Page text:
Space junk set to crash into moon likely from China, not SpaceX, experts say

CAPE CANAVERAL, Fla. — A massive, 3-ton hunk of “space junk” is set to crash into the moon Friday – but the debris may not be from a SpaceX rocket after all.

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According to The Associated Press, although asteroid tracker Bill Gray initially identified the object as the upper stage of a SpaceX Falcon rocket launched in 2015, he later revised his assessment, saying it likely came from a Chinese rocket launched in 2014. Chinese ministry officials denied his claim, arguing that the rocket’s upper stage burned up in the Earth’s atmosphere, the AP reported.

U.S. Space Command said the Chinese rocket never deorbited, but officials could not confirm that the debris hurtling toward the moon came from China, according to the AP.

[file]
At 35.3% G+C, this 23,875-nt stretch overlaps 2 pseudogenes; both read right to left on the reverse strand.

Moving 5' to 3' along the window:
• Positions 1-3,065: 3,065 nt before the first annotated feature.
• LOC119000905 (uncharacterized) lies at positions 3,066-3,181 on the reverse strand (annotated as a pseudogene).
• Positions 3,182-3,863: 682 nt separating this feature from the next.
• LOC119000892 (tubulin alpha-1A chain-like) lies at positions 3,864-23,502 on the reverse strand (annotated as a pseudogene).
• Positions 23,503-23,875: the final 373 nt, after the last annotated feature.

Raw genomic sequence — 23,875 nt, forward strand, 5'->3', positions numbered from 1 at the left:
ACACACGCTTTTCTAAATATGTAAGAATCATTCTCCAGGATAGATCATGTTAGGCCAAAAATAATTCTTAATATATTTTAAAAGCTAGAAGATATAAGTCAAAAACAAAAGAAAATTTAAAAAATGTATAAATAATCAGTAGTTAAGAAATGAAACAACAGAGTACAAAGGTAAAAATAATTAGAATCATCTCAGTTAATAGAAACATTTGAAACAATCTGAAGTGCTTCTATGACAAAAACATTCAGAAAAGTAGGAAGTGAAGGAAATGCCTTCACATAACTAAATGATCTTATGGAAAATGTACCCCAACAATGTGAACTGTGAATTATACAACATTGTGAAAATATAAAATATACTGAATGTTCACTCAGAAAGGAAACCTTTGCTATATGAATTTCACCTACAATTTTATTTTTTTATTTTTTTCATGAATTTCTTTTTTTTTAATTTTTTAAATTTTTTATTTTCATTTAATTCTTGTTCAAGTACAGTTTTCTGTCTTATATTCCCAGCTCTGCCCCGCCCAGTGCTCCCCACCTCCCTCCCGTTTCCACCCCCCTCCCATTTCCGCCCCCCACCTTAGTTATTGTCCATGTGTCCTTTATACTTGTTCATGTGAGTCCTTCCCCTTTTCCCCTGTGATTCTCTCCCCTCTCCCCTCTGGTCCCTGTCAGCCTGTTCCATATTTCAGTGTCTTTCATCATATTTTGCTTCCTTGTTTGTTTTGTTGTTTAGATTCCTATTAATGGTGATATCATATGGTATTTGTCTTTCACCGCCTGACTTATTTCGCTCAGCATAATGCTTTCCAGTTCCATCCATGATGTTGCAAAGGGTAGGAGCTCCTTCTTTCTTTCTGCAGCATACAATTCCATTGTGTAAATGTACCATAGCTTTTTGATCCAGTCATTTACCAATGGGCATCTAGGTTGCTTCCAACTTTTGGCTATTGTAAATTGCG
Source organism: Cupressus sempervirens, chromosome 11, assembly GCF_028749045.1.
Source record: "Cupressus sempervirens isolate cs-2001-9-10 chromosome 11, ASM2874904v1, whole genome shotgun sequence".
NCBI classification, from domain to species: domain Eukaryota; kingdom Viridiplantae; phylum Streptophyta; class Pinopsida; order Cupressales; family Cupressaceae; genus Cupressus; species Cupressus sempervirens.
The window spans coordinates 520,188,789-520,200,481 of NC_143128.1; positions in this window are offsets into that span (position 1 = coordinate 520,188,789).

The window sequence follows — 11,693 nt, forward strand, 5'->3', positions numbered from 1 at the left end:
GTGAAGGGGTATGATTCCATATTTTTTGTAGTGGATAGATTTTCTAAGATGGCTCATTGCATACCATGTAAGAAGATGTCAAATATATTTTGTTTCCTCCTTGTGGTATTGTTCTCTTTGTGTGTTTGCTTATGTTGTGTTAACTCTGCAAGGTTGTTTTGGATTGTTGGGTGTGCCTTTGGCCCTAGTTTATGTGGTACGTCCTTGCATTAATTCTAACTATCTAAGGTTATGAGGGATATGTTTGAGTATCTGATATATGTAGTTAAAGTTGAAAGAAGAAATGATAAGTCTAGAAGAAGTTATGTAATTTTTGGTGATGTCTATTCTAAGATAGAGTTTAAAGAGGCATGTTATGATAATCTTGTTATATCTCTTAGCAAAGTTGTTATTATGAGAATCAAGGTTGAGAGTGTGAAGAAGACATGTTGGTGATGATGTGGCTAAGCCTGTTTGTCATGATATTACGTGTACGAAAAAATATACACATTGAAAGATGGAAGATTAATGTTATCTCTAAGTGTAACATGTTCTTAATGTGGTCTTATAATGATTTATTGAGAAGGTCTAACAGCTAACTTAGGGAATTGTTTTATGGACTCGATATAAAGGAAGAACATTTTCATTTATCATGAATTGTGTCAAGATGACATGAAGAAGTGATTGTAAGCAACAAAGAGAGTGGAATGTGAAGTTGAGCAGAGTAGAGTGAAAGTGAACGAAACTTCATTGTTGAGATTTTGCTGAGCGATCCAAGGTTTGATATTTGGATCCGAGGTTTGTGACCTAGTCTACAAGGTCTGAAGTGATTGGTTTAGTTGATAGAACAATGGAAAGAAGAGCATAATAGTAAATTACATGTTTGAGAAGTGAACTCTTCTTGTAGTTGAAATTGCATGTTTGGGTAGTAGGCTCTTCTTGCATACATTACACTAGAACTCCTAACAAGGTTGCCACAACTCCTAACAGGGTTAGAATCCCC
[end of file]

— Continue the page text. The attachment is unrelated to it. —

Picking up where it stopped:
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Either way, the object is predicted to slam into the moon’s far side at 5,800 mph on Friday, leaving a 33- to 66-foot-wide crater, the news agency reported.

“It’s not a SpaceX problem, nor is it a China problem,” Gray, a physicist and mathematician, told the AP. “Nobody is particularly careful about what they do with junk at this sort of orbit.”

Astrophysicist Jonathan McDowell, who works for the Harvard and Smithsonian Center for Astrophysics, supports Gray’s revised prediction, along with the NASA Jet Propulsion Laboratory’s Center for Near Earth Object Studies, which had questioned Gray’s previous assessment.

Because the collision will be out of range of a Chinese lunar lander on the moon’s far side, as well as NASA’s Lunar Reconnaissance Orbiter and India’s Chandrayaan-2, it could take weeks or months to confirm, the AP reported.

The Associated Press contributed to this report.